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Waterfront Toronto is charged with developing the shore of Lake Ontario along the city’s southern edge; it represents all three levels of government, each of whom can appoint four members to its board.

Toronto and Ottawa are standing by Waterfront Toronto’s leadership after the Ontario government fired its representatives from the board over its smart-city plans.

Ontario Auditor-General Bonnie Lysyk revealed numerous concerns this week about Waterfront Toronto’s governance and the handling of the Quayside project, its proposed smart-city development with Google affiliate Sidewalk Labs. The Globe and Mail reported Thursday night that the provincial Progressive Conservative government had told three directors appointed by the previous Liberal government that they were being removed.

Waterfront Toronto is charged with developing the shore of Lake Ontario along the city’s southern edge; it represents all three levels of government, each of whom can appoint four members to its board. Those to be replaced are chair Helen Burstyn; University of Toronto president Meric Gertler; and Michael Nobrega, a veteran investment executive who is also the agency’s acting chief executive. The province’s fourth board seat has been vacant since developer Julie Di Lorenzo stepped down last summer in frustration over the Quayside project.

The agency said on Friday that Mr. Nobrega would continue in his role as acting CEO until a permanent replacement was hired, as had previously been planned. In an e-mail, mayoral spokesman Don Peat said that Mayor John Tory supported Mr. Nobrega continuing to lead Waterfront Toronto.

“I … want the public to understand that these are good people who did their best, and there shouldn’t be any thought that they did anything wrong,” Mr. Tory said at a news conference. “The [provincial] government just wants to change directors.”

Mr. Tory also said he believed the agency would not be derailed by the decision of Premier Doug Ford’s government. “I certainly was satisfied from our discussion yesterday that there was not some broader attempt here to take the Waterfront corporation apart, or dismantle it at all.”

Infrastructure Canada handles the Waterfront Toronto file for the federal government. A spokesperson said in an e-mail that Ottawa supported the Ontario government’s right to independently choose its board appointees.

“We are proud of the work of the federal board members and the organization which has led to a historic, more than $1-billion agreement for flood protection in the Portlands as well as the first steps toward the Quayside redevelopment,” wrote spokesperson Ann-Clara Vaillancourt. “We will be assessing the impact of the province’s decisions on the operations of Waterfront Toronto, as we are the Auditor-General’s report.”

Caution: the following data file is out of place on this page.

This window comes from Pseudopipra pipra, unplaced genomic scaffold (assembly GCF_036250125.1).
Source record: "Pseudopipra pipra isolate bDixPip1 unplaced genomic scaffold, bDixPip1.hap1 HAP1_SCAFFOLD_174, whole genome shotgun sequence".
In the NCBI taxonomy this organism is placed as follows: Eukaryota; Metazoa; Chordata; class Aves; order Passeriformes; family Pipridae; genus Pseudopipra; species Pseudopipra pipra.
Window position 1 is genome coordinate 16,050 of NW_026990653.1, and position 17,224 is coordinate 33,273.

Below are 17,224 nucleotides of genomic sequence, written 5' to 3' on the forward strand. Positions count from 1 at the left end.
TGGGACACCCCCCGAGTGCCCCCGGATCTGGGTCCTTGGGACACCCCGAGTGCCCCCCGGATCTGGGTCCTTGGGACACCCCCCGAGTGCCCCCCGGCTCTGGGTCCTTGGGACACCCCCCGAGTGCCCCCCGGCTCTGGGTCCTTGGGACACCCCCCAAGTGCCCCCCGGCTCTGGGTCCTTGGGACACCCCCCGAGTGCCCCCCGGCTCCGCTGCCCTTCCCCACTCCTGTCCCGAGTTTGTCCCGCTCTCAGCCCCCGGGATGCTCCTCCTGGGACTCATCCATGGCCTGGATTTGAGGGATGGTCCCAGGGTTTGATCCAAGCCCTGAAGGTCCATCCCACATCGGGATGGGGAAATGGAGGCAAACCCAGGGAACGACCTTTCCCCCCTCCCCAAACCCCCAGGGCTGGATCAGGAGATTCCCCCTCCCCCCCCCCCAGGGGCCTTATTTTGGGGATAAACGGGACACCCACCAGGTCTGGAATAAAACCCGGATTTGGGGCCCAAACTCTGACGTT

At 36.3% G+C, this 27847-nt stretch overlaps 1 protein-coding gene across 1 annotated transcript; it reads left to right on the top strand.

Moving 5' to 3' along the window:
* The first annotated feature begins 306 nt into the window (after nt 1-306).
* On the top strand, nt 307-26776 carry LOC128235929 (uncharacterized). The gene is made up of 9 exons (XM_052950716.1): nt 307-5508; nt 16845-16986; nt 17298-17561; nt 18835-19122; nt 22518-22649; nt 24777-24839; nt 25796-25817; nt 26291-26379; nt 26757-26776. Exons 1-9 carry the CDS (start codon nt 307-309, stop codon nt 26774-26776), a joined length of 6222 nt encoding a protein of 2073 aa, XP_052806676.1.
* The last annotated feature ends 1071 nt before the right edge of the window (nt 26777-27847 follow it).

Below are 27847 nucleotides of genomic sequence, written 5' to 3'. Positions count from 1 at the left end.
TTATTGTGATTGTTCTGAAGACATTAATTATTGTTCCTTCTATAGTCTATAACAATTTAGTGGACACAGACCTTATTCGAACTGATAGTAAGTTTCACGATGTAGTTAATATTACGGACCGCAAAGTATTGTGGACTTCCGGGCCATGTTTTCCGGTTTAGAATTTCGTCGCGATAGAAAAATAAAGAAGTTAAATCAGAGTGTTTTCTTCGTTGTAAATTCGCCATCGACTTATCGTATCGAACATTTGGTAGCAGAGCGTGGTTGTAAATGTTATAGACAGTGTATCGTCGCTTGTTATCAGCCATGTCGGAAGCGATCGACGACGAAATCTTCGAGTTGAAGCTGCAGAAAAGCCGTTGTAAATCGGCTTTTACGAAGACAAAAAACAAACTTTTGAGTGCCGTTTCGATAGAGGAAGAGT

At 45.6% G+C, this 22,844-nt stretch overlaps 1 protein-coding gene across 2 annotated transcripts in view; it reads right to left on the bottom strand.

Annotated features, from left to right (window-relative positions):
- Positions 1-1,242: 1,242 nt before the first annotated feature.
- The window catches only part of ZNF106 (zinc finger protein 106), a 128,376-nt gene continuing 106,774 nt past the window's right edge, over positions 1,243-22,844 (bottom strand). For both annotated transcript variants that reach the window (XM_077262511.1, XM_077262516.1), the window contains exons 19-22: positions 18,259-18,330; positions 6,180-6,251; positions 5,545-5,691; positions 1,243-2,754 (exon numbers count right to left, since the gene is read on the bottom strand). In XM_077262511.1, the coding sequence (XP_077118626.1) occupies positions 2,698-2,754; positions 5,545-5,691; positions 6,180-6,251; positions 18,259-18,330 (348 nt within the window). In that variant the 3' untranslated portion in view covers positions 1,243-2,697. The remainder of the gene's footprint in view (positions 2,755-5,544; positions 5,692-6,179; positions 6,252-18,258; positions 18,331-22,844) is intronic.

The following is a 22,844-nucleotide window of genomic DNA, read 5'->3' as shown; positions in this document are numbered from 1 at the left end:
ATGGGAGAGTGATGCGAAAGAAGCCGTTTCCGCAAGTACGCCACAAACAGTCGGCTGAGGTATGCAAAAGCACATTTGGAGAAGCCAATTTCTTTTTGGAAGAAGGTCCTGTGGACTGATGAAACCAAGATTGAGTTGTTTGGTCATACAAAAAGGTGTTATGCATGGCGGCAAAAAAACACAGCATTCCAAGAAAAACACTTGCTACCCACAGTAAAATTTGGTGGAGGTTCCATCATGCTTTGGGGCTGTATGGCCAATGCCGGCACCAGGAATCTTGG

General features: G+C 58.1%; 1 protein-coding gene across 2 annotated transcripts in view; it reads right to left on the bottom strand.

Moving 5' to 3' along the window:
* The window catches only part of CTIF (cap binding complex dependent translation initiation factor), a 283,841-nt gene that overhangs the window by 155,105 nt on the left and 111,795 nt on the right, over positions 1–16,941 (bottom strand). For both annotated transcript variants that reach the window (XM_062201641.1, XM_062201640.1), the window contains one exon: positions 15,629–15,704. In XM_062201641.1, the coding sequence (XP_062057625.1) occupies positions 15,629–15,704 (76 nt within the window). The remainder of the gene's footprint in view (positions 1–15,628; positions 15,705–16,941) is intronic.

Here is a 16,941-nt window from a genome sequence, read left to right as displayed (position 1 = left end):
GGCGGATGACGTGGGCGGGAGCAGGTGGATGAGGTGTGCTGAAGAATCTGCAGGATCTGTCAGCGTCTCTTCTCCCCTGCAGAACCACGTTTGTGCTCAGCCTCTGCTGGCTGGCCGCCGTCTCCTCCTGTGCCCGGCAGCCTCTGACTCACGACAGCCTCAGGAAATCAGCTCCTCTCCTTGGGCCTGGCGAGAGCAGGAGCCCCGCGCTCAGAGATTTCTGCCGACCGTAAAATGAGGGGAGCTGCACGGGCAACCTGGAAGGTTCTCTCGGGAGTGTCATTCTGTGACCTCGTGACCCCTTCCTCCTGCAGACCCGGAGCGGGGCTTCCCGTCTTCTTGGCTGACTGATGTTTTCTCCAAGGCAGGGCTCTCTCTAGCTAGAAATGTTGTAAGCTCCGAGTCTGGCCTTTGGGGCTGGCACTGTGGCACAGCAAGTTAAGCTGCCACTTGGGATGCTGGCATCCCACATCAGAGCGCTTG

Sidewalk Labs is a subsidiary of Google parent Alphabet Inc., and has made numerous first-of-its-kind proposals for the smart-city project, including adaptive traffic signals and an underground freight-and-garbage transportation system. Data could be collected by sensors such as pedestrian counters to learn more about urban life and build innovations from it.

Waterfront Toronto and Sidewalk Labs first announced the project in October 2017, with Mr. Tory, Prime Minister Justin Trudeau, then-premier Kathleen Wynne and then-Alphabet executive chairman Eric Schmidt all in attendance.

It has since faced numerous criticisms about data ownership, privacy and innovation opportunities. There have been four high-profile resignations by board members and project advisers since mid-summer, including Ms. Di Lorenzo, renowned privacy expert Ann Cavoukian, venture capitalist John Ruffolo and entrepreneur Saadia Muzaffar. The Auditor-General’s report this week raised concerns about the project’s governance and data usage.

In a statement on Friday, Waterfront Toronto said it accepted the province’s decision to remove its board members and thanked them for their service. Sidewalk Labs also issued a statement that echoed its initial response to the Auditor-General report, outlining its efforts to consult and inform the public about the project. “We received the Auditor-General’s report and are committed to working with all three levels of government to be responsive to any issues of concern,” wrote spokesperson Keerthana Rang.

Ms. Burstyn confirmed her departure to The Globe Thursday night, and Waterfront Toronto acknowledged on Friday that Mr. Nobrega would no longer serve on the board. Late Friday, University of Toronto spokesperson Elizabeth Church said in an e-mail to The Globe and Mail that “President Gertler served at the pleasure of the government and will continue to do work to encourage city-building efforts through his role as President of the University of Toronto.”

The Quayside project is contingent on a board vote over a not-yet-completed “master innovation and development plan” late next year. If it passes, many parts of it will need approvals from all three levels of government.

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